It will be twenty plus years before there is a 3D printer in most homes due to limitations of the cost of the machine, material, obtaining software and learning how to use the software. Other fundamentally problem that prevent 3D printers being adapted by the public are to understanding of design, physics, and material science and a change of behavior of making things at home.
These excerpts from The Verger by W. Somerset Maugham highlight some practical truths of entrepreneurship. Many a successful has been started based on careful observations, in particular seeing what’s missing.
Entrepreneurs who limit themselves to what they could learn if their prospects lacked the power of speech adopt what I call a veterinary marketing model. It’s not a viable approach to market exploration.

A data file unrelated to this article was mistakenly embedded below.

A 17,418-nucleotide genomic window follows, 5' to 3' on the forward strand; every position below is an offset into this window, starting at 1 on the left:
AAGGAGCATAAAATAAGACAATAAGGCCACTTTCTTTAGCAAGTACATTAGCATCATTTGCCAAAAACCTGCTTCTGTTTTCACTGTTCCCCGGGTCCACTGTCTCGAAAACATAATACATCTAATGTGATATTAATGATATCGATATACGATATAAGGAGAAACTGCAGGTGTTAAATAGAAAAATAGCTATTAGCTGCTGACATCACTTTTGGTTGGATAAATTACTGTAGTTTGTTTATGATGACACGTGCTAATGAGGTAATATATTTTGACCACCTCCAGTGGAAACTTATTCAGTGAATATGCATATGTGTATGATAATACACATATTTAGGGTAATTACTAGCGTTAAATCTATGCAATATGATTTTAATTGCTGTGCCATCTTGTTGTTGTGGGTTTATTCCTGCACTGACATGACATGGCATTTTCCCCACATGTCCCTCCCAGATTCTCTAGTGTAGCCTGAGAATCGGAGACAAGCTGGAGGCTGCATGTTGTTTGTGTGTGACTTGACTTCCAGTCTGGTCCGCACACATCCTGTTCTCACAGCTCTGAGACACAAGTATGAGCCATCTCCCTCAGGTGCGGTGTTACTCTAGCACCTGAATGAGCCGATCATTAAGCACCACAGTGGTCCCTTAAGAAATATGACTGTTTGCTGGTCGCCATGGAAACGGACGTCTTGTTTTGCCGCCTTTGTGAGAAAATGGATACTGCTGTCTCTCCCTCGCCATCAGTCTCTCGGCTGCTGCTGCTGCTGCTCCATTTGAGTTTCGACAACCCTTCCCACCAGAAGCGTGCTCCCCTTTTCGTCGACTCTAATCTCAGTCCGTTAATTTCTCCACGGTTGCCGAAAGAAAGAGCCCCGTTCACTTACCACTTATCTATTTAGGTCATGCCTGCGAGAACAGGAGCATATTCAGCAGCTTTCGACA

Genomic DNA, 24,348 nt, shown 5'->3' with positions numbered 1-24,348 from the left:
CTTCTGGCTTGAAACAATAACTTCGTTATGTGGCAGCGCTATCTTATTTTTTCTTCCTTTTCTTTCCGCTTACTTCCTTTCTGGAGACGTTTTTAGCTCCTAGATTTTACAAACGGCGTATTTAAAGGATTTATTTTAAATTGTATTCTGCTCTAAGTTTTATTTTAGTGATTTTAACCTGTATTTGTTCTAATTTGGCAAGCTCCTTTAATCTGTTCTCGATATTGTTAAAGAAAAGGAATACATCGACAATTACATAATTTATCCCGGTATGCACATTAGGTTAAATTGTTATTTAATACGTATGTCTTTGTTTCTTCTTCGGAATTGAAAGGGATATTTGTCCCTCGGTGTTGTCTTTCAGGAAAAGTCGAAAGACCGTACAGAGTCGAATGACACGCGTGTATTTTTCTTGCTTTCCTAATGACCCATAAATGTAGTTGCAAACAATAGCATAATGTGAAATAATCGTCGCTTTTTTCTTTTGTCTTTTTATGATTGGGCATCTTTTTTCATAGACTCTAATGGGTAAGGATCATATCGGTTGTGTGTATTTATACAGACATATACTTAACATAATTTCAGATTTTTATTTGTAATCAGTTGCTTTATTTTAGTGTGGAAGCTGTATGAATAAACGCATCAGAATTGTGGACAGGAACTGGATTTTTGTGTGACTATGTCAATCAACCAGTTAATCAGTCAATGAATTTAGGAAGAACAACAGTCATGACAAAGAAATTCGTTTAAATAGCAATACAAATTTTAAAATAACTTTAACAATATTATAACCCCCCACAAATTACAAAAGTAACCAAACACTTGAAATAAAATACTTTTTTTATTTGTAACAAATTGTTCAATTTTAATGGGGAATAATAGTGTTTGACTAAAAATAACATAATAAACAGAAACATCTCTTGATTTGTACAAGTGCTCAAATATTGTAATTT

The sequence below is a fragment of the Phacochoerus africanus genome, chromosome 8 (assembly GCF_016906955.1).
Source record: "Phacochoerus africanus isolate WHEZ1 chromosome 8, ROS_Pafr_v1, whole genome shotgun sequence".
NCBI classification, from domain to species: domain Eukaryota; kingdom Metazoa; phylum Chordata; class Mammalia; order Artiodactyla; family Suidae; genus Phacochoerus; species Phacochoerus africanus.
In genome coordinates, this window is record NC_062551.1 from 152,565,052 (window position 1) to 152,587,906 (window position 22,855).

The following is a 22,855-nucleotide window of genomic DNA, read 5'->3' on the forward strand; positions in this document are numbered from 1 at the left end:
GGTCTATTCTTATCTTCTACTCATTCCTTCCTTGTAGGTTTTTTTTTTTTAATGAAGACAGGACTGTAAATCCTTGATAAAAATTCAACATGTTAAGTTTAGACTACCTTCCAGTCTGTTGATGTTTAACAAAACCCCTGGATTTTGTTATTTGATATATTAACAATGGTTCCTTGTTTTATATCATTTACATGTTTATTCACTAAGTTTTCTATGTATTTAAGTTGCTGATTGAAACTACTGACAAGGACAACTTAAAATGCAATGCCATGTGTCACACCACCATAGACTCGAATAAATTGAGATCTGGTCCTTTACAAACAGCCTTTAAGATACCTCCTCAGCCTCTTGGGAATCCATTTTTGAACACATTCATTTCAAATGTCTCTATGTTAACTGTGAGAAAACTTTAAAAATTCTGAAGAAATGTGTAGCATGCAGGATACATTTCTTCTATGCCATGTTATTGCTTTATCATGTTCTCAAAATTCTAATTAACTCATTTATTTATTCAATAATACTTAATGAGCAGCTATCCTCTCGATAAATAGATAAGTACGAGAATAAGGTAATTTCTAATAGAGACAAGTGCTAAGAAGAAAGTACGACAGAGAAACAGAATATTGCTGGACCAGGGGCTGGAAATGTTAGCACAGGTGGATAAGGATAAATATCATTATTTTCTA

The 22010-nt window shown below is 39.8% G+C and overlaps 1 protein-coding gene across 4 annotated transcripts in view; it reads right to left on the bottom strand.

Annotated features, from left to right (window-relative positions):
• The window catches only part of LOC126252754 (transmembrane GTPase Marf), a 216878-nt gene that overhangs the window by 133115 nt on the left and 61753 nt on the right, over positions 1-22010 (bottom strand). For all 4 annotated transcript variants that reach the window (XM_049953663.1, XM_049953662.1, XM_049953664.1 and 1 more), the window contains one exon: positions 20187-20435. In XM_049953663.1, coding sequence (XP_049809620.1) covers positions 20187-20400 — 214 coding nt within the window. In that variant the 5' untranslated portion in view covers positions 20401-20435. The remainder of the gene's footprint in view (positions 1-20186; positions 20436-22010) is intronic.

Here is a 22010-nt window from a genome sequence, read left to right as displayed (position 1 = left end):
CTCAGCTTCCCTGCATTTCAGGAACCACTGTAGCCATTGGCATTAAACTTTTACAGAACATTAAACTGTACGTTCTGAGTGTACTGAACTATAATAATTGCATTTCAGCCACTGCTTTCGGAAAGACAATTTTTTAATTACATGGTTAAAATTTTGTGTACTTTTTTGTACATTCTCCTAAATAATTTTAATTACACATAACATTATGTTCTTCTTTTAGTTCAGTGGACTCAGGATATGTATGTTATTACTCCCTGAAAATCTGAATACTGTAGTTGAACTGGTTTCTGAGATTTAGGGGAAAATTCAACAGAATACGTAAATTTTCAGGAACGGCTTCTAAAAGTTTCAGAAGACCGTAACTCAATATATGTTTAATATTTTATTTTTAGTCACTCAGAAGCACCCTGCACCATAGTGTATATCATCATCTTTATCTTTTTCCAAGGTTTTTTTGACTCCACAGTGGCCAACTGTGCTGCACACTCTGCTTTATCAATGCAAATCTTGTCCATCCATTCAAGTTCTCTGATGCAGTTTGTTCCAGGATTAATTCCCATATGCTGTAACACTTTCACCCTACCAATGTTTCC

When I first went to work for Monolithic Memories my boss, Ivan Pesic, told me, “It will be rough for the next two months and then it will get easier.” He was still telling the team that a year later when someone else offered that advice during a problem solving session and we all broke out laughing because we realized it was never going to get easier. We kept working on harder problems. Ivan went on to found Silvaco and despite a few legal setbacks built a company that has endured more than three decades.
Trust is built over repeated interactions between people. If your business requires long term relationships then you have to make sure that investments in automation are not deployed in a way that undercut your ability to have real conversations. Unfortunately, some uses of email automation tools are pushing sales conversations into the “Uncanny Valley” because they strive to simulate–but miss–a genuine personalized touch.